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Step-By-Step 3D Cake Sculpting (Baby in a Flower Pot)



How To Make A Sculpted Cake (Baby in a Flower Pot) By the generous and very talented: Anne Hjelte/WelchSince so many of you seem curious as to how one of these things comes together, I thought you all might enjoy the picture filled journey down the path of a sculpted cake.


1. The preliminary scketch

A week before the day of the shower, I started all my prep work.....which included:

making the flowers, out of gumpaste *making modeling chocolate and kneading in all the colors I would need *making the umbrella out of gumpaste *baking the cakes *making the buttercream *making simple syrup *kneading all the fondant colors I'd need *buying chocolate cookies and liquor *cutting and covering my bottom board *dying bamboo skewers green with vinegar and food color I did a little each day. I had to fit that in between my regular job and family-care duties.


2. The night before, I had filled and stacked the cakes, so they would be ready for me to carve, first thing. The top cake is a lemon cake with raspberry buttercream, and the bottom cake is chocolate cake with mocha-toffee buttercream. All the cake layers are soaked with simple syrup; the lemon was soaked with lemon syrup and the chocolate, soaked with Kahlua syrup.

I prefer to use buttercream as a filling in sculpted cakes....it sets up firm and makes carving a cinch. Mousses and jams and curds don't set up enough and are also very slippy-slidy. When you are carving out a cake, you don't want your layers sliding around on you.

Here is my top cake.....I baked off two 8 inch rounds and 1 10 inch round. Cut them all in half and filled. Ready to carve!



3. Here is the rough cut


4. I just used my long serrated knife to get a general pot shape. Now for the fine tuning. Lookin' like a flowerpot! Mmmmmm......look at all those cake scraps on the table. Yep, a few went in my mouth (quality control you know) but the rest went into the garbage......


5. Next it's time to put a layer of buttercream on there, for extra smoothy goodness

I snapped the pic with one hand as I was holding the pastry bag in the other. Not easy. I like to use the giant pastry bag with the giant tip for applying icing....makes for less work later.



6. Ok, here's a pic for folks that wanted to see that "paint masker thingy" in action.

Tried to snap a pic myself, but just couldn't muster up the co-ordination. Luckily, Amber, the front deli counter girl, took a pic for me. I hadn't meant for her to include ME in the pic (Gawd!) but I wanted more of a close up of Mr. Smoothing Tool. Oh well, you take what you can get. See that I have my sketch on the reach-in behind me....along with all my other wacky magnets. Hey, I like to decorate my workspace.....Notice I hold the "paint masker thingy" by the bottom when I am smoothing the sides. If I don't, and hold it by the handle, it tends to kind of bend. I hold it by the handle when I go across the top. See how nice and smooth? I



At hardware stores also know as "Paint Guard", "Trim Guard", "Paint/Trim Guide"... usually runs about $5 - $20.00 based on size.



6. Now it's really starting to look like a flowerpot. But wait! It's upside down! Why is that, you ask? Because it's easier to carve and ice that way, and most importantly, much easier to apply the fondant. Into the fridge it goes, to firm up. Now for the second pot......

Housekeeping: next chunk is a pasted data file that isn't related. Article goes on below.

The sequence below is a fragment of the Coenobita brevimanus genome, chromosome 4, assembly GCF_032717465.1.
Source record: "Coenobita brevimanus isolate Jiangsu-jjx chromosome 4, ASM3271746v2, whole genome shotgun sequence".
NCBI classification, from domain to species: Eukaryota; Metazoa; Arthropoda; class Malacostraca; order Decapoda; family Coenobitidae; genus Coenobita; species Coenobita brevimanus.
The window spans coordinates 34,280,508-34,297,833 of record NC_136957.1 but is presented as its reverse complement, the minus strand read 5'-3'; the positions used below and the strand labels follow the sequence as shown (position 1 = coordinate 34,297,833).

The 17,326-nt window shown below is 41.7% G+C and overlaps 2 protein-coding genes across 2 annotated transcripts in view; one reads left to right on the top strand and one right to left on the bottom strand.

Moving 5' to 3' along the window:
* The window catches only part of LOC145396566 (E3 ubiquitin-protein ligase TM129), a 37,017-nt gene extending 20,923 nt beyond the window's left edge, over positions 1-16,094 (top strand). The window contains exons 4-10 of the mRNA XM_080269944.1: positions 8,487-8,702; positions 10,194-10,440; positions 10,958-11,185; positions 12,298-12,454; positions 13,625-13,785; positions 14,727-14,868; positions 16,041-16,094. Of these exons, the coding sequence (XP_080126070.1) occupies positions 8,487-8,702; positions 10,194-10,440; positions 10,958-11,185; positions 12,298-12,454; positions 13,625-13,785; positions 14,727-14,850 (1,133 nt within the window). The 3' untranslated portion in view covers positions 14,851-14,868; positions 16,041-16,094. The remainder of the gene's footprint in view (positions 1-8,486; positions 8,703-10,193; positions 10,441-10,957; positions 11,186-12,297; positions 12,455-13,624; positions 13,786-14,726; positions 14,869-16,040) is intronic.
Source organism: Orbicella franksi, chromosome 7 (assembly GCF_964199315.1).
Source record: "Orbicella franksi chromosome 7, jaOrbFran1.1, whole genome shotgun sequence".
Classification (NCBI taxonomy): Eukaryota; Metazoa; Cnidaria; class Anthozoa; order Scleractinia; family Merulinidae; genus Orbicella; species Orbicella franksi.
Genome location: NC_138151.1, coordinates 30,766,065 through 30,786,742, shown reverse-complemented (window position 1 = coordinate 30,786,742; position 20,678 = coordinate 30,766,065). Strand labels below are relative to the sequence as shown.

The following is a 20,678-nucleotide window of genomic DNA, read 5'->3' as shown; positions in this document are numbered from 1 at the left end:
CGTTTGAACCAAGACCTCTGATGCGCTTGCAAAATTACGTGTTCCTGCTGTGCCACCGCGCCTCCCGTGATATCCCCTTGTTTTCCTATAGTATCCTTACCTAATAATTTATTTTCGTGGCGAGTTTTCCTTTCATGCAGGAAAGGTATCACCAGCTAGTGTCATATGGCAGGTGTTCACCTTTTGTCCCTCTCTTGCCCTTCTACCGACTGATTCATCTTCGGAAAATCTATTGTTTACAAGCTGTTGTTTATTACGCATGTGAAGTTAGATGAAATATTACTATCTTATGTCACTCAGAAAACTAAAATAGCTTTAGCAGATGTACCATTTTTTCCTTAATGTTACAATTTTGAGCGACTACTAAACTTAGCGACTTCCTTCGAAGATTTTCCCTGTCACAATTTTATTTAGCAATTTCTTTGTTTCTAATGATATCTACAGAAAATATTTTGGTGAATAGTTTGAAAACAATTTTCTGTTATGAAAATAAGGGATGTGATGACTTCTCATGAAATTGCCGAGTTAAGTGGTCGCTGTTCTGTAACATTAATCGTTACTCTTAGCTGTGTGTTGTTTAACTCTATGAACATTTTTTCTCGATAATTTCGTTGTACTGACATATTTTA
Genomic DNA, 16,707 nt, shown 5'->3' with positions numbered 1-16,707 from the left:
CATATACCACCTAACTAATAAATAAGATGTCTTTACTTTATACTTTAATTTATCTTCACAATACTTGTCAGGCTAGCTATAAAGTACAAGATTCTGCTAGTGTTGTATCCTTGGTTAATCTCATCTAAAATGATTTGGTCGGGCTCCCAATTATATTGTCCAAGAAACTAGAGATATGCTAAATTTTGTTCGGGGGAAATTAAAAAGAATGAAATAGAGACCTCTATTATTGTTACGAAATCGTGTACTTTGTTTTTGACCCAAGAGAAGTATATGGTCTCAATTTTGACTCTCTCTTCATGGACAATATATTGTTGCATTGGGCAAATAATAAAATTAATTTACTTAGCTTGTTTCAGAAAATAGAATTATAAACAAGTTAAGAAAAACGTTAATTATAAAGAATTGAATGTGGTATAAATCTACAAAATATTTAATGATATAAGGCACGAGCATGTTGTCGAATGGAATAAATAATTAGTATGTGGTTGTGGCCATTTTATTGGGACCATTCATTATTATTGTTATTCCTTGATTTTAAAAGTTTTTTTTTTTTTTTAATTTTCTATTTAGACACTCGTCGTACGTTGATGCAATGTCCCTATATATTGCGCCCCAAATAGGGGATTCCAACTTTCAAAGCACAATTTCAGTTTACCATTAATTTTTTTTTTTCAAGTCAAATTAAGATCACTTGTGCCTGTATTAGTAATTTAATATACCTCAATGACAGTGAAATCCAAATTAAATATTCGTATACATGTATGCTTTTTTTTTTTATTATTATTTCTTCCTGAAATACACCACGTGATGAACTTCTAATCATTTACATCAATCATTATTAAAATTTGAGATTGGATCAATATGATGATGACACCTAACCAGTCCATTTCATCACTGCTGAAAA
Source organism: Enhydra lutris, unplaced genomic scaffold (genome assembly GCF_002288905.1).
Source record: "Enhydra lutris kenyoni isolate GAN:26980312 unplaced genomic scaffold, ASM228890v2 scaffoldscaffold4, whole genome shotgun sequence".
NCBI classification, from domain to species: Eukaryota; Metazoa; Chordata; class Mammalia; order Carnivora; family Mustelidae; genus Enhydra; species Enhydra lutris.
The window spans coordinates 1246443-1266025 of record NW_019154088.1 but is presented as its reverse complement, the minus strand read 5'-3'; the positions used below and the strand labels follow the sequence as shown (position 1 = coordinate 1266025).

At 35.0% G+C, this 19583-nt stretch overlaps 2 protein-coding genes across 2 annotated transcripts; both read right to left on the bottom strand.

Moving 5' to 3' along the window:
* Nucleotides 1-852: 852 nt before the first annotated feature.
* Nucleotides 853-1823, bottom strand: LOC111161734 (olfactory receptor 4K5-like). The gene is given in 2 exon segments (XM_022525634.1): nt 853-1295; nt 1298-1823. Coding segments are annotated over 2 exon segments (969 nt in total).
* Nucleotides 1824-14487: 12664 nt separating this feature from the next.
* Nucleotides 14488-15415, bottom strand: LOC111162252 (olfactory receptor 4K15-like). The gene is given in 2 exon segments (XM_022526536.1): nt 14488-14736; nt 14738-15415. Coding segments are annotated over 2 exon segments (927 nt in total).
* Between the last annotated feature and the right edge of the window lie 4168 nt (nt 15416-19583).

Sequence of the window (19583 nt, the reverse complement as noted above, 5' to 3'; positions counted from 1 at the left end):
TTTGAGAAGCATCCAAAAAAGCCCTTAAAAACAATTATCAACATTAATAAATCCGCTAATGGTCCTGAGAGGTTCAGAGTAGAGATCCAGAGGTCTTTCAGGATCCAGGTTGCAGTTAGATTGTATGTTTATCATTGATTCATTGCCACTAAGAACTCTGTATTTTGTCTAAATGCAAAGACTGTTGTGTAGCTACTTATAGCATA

7. This is going to be the bottom flowerpot. It's going to be larger, and a slightly different shape than the top flowerpot. I baked off 2 10 inch rounds and 1 8 inch round for this one. I only ended up using half the 8 inch round, as you can see. I have the saran wrap underneath the cake and on top of the board, so it will be easier to flip over later. ..




8. Here it is all carved out.....mmm....more cake scraps.....into the garbage they go...

With a layer of buttercream. I didn't use the "paint masker thingy" on this one because of the curvature of the cake. I just piped the icing on and then smoothed it out with my offset spatula as best I could. After I refrigerate it, I will do the final smoothing.



9. So now I'm waiting for my pots to set up. Time to do some other stuff like:

  • "Cuiz" [Chop Up via Food Processer] my chocolate cookies to make the "dirt" for my pots.


  • Start dusting my flowers and leaves with luster dust to add a little depth and realism to them. For this project I just made "whimsical flowers" in that they really aren't any particular flower....they're just cartoonish and colorful. Well, the roses are, well, roses.....gotta have a few roses. In the background there


  • You can see sort of how I did the gumpaste umbrella. I happened to have a dessert cup at home that was well suited for it. I filled out the top with gumpaste and added "ribs" with gumpaste, then put some saran on the top of that and put a gumpaste disk on it. I then cut out the rounded parts between the ribs.....and voila....umbrella! This was the first thing I made because I wanted it to have the maximum amount of drying time. Now if I were really smart, I would have made not one, but two or even three umbrellas because stuff always breaks. Always. No matter how careful you are. Especially in a commercial kitchen.....not only do you have to worry about yourself but everyone else too. I make more flowers than I need because I always manage to break quite a few. But, as it was, I only made one umbrella since I was so cocky and sure of myself. Turns out I was lucky......this time!




10. Ok, time to roll out some terra cotta colored fondant!